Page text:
At the new restaurant, called Fat Choy, Lee and Moeller are serving Chinese-American dishes that could be made with meat, but that “showcase vegetables” instead, according to Lee. The menu includes wood-ear mushroom and yuba hoagies, along with sesame pancakes stuffed with mushroom ragu. The idea isn’t to eliminate meat-eating altogether, he says, but rather to reduce consumption by making meatless dishes that even carnivores love.

The restaurant’s sustainability efforts appear in tandem with other measures — like serving the restaurant’s food on compostable dishware and cooking with olive oil made from recycled olive pits — but that’s just the start of much bigger plans. Lee says he plans to expand Fat Choy with additional locations and hopes to “inspire others to take similar steps” toward sustainability.

“If we’re successful, we can start bullying the meat markets around, giving them some competition,” he says.

Vegan dining was gaining momentum in New York long before the pandemic, but the ways in which the meat industry intersects with other issues — like labor politics and climate change — have been given renewed urgency over the last seven months.

In April, President Donald Trump signed an executive order forcing the country’s meat plants to continue operating despite the ongoing pandemic. As the New Republic detailed at the time, the decision came in spite of the ways in which industrial meat factory workers — many of whom are immigrants or other marginalized groups without health care or hazard pay — were dying at an alarming rate.

In recent years, the meat industry has placed more emphasis on humanely raised meat sources, but industrialized facilities still produce close to 99 percent of the country’s meat. A comprehensive climate change package released by the New York Times last year estimated that meat and dairy were the foods that contributed the most to climate change, with livestock accounting for 14.5 percent of the world’s greenhouse gases each year.

A cardboard takeout boat filled with sliced cucumbers that have been coated in sesame seeds
Smashed cucumbers with leopard sauce
Aaron Venn/Fat Choy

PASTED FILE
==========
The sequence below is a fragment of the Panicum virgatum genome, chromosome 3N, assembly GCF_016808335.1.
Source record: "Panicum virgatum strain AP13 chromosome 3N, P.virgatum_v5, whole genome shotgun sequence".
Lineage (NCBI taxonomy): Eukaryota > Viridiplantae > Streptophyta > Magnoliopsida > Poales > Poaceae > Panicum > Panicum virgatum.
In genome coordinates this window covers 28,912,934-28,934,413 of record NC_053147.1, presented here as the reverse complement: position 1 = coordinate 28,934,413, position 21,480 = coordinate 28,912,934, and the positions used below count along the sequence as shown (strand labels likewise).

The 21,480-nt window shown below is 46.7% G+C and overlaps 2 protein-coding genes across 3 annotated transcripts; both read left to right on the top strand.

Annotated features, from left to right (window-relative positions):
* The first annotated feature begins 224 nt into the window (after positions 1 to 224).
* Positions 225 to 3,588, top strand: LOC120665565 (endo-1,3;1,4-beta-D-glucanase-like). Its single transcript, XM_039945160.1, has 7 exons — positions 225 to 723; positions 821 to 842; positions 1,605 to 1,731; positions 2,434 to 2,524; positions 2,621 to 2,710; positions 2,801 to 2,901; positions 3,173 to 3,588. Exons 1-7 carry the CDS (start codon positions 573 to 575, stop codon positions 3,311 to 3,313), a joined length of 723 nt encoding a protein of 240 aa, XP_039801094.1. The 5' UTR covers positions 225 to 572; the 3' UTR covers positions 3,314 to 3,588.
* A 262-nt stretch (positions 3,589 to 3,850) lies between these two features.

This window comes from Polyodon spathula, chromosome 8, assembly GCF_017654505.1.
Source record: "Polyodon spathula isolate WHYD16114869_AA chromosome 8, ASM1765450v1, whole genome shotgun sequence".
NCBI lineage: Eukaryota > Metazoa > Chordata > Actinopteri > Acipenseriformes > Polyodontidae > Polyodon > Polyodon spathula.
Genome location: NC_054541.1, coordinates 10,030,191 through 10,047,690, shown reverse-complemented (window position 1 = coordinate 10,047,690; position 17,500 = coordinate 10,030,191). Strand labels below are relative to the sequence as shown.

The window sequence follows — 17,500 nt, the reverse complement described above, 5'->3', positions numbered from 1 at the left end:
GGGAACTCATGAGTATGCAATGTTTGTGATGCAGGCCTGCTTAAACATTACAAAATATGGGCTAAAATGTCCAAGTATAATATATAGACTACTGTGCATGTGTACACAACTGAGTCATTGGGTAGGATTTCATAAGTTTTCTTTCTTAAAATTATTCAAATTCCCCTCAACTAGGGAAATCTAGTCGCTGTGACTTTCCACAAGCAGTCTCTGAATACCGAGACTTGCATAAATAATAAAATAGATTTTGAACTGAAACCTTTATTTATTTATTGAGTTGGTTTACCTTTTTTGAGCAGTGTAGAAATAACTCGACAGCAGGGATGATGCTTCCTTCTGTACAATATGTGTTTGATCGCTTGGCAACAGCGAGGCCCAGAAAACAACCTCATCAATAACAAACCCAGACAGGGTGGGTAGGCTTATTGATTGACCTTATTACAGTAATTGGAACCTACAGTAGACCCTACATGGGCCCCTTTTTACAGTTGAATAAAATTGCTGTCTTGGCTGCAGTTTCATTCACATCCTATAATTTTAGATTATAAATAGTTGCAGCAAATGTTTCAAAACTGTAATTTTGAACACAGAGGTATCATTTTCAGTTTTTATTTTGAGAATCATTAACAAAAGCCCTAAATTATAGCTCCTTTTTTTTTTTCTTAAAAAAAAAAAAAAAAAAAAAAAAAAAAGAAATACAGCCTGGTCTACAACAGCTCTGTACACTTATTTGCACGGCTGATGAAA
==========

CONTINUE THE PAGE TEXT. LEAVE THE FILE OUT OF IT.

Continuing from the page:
A cardboard takeout boat of rice rolls topped with cooked-down green vegetables and a flakey yellow garnish
Rice rolls at Fat Choy
Aaron Venn/Fat Choy

It’s estimated that producing beans and lentils emits 20 times fewer greenhouse gases than beef, but that doesn’t mean vegan diets are ethical by default. At the same time that vegan restaurants rise in popularity in New York City, their owners are contending with the same issues faced by other restaurants, including those that serve meat and animal byproducts: mainly, how to create a menu — and a work environment — that’s cruelty-free.

Earlier this year, V Street, a vegan restaurant in Philadelphia came under fire for its treatment of employees during the pandemic. Meanwhile, No Evil Foods, a plant-based meat company based out of North Carolina, was recently outed for union-busting.

Concerns about the treatment of hospitality workers at both of those businesses — and countless others — inspired the opening of Seitan Rising, a “queer and witchy” vegan bakery in Bushwick. The new bakery and cafe is cooperatively owned and operated by its employees, who also founded Seitan’s Helper, a made-from-scratch vegan deli meat brand, and Pisces Rising, a vegan baked goods company.

“We’ve been in situations [working in restaurants] with people not paying us appropriately — or at all — and feeling disposable, which the pandemic only makes more obvious,” says co-owner Christina Verna. Seitan Rising also hopes to eventually eliminate tipping, which has been connected to racial and gender disparities, citing nonprofit One Fair Wage’s influence on the hospitality industry.

Few people are advocating that all restaurants pivot to vegan or vegetarian cooking, yet all of the restaurant owners Eater interviewed for this piece say that they believe lessening meat consumption is paramount. Pivoting to vegan and vegetarian menus has provided them with a chance to attempt to reconfigure their section of the hospitality industry — to prioritize people and the planet.

“The climate is screaming at us to change,” Guevara says.